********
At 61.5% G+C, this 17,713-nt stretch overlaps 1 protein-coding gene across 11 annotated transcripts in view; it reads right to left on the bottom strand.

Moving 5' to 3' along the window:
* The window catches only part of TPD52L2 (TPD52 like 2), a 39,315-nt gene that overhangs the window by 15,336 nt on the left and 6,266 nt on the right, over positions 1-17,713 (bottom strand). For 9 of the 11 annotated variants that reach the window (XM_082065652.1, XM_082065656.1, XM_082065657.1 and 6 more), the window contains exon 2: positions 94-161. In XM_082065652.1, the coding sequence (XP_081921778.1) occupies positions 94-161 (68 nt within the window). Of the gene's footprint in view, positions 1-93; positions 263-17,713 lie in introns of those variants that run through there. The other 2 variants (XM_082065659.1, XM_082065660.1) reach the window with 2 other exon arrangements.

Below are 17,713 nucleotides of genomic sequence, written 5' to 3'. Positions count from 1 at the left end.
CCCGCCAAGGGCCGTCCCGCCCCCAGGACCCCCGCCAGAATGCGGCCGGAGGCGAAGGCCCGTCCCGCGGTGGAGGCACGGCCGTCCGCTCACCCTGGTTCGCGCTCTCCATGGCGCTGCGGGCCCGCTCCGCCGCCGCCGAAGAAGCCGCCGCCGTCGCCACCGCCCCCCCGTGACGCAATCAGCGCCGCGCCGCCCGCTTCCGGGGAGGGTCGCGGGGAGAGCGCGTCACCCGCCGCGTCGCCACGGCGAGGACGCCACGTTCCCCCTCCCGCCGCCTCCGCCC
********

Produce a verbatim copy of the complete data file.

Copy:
At 61.5% G+C, this 17,713-nt stretch overlaps 1 protein-coding gene across 11 annotated transcripts in view; it reads right to left on the bottom strand.

Moving 5' to 3' along the window:
* The window catches only part of TPD52L2 (TPD52 like 2), a 39,315-nt gene that overhangs the window by 15,336 nt on the left and 6,266 nt on the right, over positions 1-17,713 (bottom strand). For 9 of the 11 annotated variants that reach the window (XM_082065652.1, XM_082065656.1, XM_082065657.1 and 6 more), the window contains exon 2: positions 94-161. In XM_082065652.1, the coding sequence (XP_081921778.1) occupies positions 94-161 (68 nt within the window). Of the gene's footprint in view, positions 1-93; positions 263-17,713 lie in introns of those variants that run through there. The other 2 variants (XM_082065659.1, XM_082065660.1) reach the window with 2 other exon arrangements.

Below are 17,713 nucleotides of genomic sequence, written 5' to 3'. Positions count from 1 at the left end.
CCCGCCAAGGGCCGTCCCGCCCCCAGGACCCCCGCCAGAATGCGGCCGGAGGCGAAGGCCCGTCCCGCGGTGGAGGCACGGCCGTCCGCTCACCCTGGTTCGCGCTCTCCATGGCGCTGCGGGCCCGCTCCGCCGCCGCCGAAGAAGCCGCCGCCGTCGCCACCGCCCCCCCGTGACGCAATCAGCGCCGCGCCGCCCGCTTCCGGGGAGGGTCGCGGGGAGAGCGCGTCACCCGCCGCGTCGCCACGGCGAGGACGCCACGTTCCCCCTCCCGCCGCCTCCGCCC